The quality of the board of directors isn't what it should be according to a new survey by Gartner.Only 38% of company boards of directors have high levels of director quality and positive social dynamics.
In February 2023, Gartner surveyed 92 general counsel (GC) to provide GC with unique benchmarking information about the corporate governance practices of their peers, both public and private.
“General counsel spend a significant amount of time and energy on director onboarding, education and evaluation, while giving comparatively less attention to sourcing and recruiting,” said James Crocker, director, research for Gartner's Legal and Compliance practice. J“These efforts seek to strengthen overall director quality, but research indicates there is room for improvement for many organizations.
“Effective boards hold executives to account and make positive contributions to corporate goverance, strategy and risk management. Yet half of GC report that their board of directors is not fully effective based on these criteria.”
The survey revealed that the single biggest factor in improving board effectiveness is increasing director quality and social dynamics, leading to a 53% rise in board effectiveness. However, Gartner experts scored GC on a director quality and social dynamics index and found that 62% do not meet the criteria
GC Must Focus on Director Sourcing and Recruiting
The most impactful director lifecycle activity is sourcing and recruiting, which can improve director quality and social dynamics by 42%.
“GC looking to improve their board’s sourcing and recruiting efforts should work with the nominating committee chair to improve the quality of director nominations,” said Crocker. “Additionally, they should create and maintain a portfolio of potential director candidates.”
To improve nominee quality, Gartner recommends GC focus on:
- Work with the CEO and CHRO to identify future director skills needs — Simply backfilling the skills of directors as they depart will create skills gaps as organization strategy evolves and economic and regulatory conditions continue to change. Candidates in the portfolio should have skills that align with changes required by the organization’s strategy for the foreseeable future.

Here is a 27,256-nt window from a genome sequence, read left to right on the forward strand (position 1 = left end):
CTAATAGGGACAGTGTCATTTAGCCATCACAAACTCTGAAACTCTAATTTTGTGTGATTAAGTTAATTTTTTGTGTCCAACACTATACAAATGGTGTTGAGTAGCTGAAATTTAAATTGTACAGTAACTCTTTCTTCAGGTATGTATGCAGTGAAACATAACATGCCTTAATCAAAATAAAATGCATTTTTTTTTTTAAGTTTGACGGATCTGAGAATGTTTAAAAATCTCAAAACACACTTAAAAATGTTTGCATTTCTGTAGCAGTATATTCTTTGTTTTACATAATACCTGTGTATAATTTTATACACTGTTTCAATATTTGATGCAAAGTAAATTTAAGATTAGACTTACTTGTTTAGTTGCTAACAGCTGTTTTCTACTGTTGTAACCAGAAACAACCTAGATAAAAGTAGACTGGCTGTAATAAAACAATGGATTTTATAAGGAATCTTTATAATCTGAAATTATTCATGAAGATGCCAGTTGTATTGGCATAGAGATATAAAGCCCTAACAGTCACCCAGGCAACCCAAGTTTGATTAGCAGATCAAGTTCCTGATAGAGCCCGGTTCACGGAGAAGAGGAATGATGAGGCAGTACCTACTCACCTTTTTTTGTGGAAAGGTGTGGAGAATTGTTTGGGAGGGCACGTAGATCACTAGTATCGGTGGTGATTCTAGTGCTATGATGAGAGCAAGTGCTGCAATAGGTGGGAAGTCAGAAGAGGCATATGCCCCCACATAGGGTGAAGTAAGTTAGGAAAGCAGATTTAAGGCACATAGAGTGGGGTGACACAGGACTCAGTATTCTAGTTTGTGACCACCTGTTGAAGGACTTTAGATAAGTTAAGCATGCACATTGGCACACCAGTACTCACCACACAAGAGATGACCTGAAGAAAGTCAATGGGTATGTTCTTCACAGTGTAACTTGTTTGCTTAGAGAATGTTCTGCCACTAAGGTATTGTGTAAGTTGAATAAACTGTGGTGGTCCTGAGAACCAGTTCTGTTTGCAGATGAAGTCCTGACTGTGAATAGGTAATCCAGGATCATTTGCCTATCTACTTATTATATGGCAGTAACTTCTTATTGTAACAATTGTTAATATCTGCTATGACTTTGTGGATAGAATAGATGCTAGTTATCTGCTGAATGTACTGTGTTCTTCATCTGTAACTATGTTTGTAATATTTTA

- Work with the CHRO and board chair to educate the board on the need for diverse perspectives — Directors are likely to nominate successors like themselves, which has the effect of entrenching biases and blindspots already present in the current board makeup.
- Work with the CHRO to expand the talent pools for candidates. Without intentionally looking beyond the organization’s typical recruiting pools, executives will likely be limited to the same kinds of candidates that are already on the board, which may hinder their ability to fill skills gaps. For instance, a candidate who has little to no experience serving on a board, but also has a strong cybersecurity background, could be a strong candidate that might slip through the cracks if executives place stringent requirements on previous board experience.
“A well-crafted portfolio will help maximize the quality of directors the organization considers as openings arise,” said spokesperson. “This in turn will help improve the board’s ability to guide the organization through disruptions and evolving economic circumstances.”